const result = await httpCallMemoized(...);
    • lockTimeout: Default: 5000. The amount in time in milliseconds for the lock timeout. This is passed on to redis-lock, which maintains a lock during the first call to prevent a cache stampede. Read the section below for details. The rule of thumb is that this time should be as high as the wort-case-scenario longest time it'll take to execute the function, but no higher.

Cache Stampedes

This module does its best to minimize the effect of a cache stampede. If multiple calls are made at roughly the same time before the first call has completed, only the first call is actually really made. Subsequent calls are deferred and are responded to as soon as the result of the first call is available. This is even true across processes, if you have multiple apps running the same function.

Cache stampedes are prevented by using the redis-lock module, which ensures that only one function can be executed at a time. Since the lock itself is held in redis, it is shared across processes. So, for the same arguments, the same function will only be executed in one process. Other processes will wait for the first one to finish its job and cache its result to redis. Once the lock has been released, other functions will then use the cached value from redis.

redis-lock is only used when there's no memo found in redis. When memos exist in redis, there's no locking.

Installation

Use npm to install redis-memoizer:

npm install redis-memoizer

To run the tests, install the dev-dependencies by cd'ing into node_modules/redis-memoizer and running npm install once, and then npm test.

Other notes

  • If your function or the resulting promise throws an error, the error isn't cached to redis. In this scenario, this module acts as a pass-through.
  • There has been a lot of effort to make the whole thing feel JavaScript-y. However, under the hood, there's JSON serialization/deserialization going on. Hence this module can only work with datatypes that can be serialized to JSON without losing fidelity. This applies to both the arguments that you pass to the function, and to the return value you get when the function's promise is resolved. Since we are limited to what JSON can do, prototype chains aren't preserved, functions can't be passed around, and complex types (such as Dates) are .toJSONed or .toStringed. That said, this module does put in some effort to handle nulls, undefineds and booleans correctly so that primitive types work seamlessly. Plain objects, arrays, strings and numbers work just fine at any level of nesting.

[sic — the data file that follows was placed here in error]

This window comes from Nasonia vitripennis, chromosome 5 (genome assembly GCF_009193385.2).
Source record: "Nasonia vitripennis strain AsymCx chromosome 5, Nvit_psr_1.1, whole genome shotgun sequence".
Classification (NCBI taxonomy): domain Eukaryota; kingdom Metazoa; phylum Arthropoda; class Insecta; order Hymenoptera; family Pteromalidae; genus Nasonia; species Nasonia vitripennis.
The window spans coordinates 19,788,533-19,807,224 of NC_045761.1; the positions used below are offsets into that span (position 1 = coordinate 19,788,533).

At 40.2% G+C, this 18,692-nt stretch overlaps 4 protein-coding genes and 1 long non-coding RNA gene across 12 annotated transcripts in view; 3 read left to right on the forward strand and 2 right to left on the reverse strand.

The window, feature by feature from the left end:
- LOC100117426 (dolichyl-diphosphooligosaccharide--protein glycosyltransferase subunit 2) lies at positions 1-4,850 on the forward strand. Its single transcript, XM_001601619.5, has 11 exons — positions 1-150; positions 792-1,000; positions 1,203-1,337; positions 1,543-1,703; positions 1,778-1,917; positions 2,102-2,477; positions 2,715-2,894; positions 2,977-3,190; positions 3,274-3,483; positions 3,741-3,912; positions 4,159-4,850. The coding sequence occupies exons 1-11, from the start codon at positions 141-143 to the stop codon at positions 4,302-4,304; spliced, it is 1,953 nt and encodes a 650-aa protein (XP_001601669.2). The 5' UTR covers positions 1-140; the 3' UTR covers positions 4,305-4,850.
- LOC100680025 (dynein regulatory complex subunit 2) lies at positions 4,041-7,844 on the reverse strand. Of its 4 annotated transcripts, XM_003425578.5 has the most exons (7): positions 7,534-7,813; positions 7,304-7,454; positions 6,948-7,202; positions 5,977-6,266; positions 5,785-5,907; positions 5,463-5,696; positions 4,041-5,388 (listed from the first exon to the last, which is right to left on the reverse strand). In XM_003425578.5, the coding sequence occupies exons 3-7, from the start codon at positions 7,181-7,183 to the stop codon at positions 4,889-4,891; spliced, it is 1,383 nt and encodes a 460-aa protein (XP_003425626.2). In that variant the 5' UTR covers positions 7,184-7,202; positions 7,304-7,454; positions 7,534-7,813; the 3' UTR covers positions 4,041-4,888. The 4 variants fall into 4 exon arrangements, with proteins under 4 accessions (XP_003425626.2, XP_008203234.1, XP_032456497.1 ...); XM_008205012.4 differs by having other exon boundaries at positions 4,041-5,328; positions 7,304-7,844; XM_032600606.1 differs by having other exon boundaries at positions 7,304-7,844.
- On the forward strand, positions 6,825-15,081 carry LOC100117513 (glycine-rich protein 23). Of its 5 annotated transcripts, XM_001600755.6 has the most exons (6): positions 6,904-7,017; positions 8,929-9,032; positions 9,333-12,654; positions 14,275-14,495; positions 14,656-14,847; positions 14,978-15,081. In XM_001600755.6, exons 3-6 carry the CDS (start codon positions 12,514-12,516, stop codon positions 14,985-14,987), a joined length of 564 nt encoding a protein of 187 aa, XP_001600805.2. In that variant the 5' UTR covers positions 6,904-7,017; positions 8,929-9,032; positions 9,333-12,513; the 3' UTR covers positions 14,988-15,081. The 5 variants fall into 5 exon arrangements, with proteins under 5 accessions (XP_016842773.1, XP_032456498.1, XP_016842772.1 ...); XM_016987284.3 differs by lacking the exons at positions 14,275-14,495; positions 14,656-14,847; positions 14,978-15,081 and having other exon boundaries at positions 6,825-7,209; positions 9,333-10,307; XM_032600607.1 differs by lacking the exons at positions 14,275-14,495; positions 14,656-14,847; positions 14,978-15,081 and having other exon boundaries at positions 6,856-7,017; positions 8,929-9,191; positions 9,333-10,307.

Migrating from 0.x to 1.x

1.x is essentially a rewrite of the module, though it hasn't changed much in principle. The primary change is that 1.x drops support for the old callback-style node code, in favor of supporting async/await based on native node promises.

When migrating, you'll need to modify your code as follows:

  • Since this module doesn't support the old callback style of flow control, you'll either need to modify your functions to be a promise-based API, or you'll need to wrap it in a suitable wrapper that makes it appear to have a promise-based API.
  • 0.x used to take the redis port, host and options as arguments when initializing. Instead, 1.x takes a pre-configured redis client object created by calling redis.createClient(...).
  • The memoize function now takes an options object as its second argument. It previously took a number or function that determined the timeout. When migrating, you can set options.ttl to specify the timeout. options.ttl can either be a number or a function, so it mirrors the behaviour of the old timeout argument.
  • options.name wasn't exposed before, but is now a reqired property. This module will throw without it. The 0.x version used the function.toString() argument to identify the function. This was problematic, and could cause very hard to debug issues due to cache collision. By taking the .name property explicitly, the problem is avoided.

The other thing you should be aware of when migrating is that the 0.x versions used to prevent cache-stampedes by doing stuff in memory. This restricted the cache-stampede prevention mechanism to the same process. The 1.x version uses redis-lock to prevent cache-stampedes, which works across processes. This shouldn't really affect anything externally, but it's worth knowing that there is the additional lock property being stored in redis.

License

MIT